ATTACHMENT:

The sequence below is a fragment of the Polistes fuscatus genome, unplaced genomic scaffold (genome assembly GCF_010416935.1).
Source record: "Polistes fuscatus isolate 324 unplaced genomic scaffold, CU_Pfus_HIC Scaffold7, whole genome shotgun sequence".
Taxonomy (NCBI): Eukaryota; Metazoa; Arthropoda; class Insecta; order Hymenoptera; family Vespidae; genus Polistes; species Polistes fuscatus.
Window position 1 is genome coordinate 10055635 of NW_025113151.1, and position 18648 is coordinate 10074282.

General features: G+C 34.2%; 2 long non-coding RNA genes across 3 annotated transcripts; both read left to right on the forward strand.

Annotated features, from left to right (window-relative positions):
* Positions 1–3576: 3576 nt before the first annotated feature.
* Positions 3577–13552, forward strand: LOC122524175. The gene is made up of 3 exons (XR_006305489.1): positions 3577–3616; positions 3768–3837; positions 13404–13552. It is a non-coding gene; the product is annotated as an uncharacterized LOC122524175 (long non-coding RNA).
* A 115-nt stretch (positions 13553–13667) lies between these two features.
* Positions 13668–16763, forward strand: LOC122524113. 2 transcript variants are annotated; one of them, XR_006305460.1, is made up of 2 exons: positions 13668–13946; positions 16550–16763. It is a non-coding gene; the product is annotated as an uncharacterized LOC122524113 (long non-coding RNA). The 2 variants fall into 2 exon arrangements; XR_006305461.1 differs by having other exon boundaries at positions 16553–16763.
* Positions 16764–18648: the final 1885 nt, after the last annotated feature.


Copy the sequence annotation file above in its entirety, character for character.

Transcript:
The sequence below is a fragment of the Polistes fuscatus genome, unplaced genomic scaffold (genome assembly GCF_010416935.1).
Source record: "Polistes fuscatus isolate 324 unplaced genomic scaffold, CU_Pfus_HIC Scaffold7, whole genome shotgun sequence".
Taxonomy (NCBI): Eukaryota; Metazoa; Arthropoda; class Insecta; order Hymenoptera; family Vespidae; genus Polistes; species Polistes fuscatus.
Window position 1 is genome coordinate 10055635 of NW_025113151.1, and position 18648 is coordinate 10074282.

General features: G+C 34.2%; 2 long non-coding RNA genes across 3 annotated transcripts; both read left to right on the forward strand.

Annotated features, from left to right (window-relative positions):
* Positions 1–3576: 3576 nt before the first annotated feature.
* Positions 3577–13552, forward strand: LOC122524175. The gene is made up of 3 exons (XR_006305489.1): positions 3577–3616; positions 3768–3837; positions 13404–13552. It is a non-coding gene; the product is annotated as an uncharacterized LOC122524175 (long non-coding RNA).
* A 115-nt stretch (positions 13553–13667) lies between these two features.
* Positions 13668–16763, forward strand: LOC122524113. 2 transcript variants are annotated; one of them, XR_006305460.1, is made up of 2 exons: positions 13668–13946; positions 16550–16763. It is a non-coding gene; the product is annotated as an uncharacterized LOC122524113 (long non-coding RNA). The 2 variants fall into 2 exon arrangements; XR_006305461.1 differs by having other exon boundaries at positions 16553–16763.
* Positions 16764–18648: the final 1885 nt, after the last annotated feature.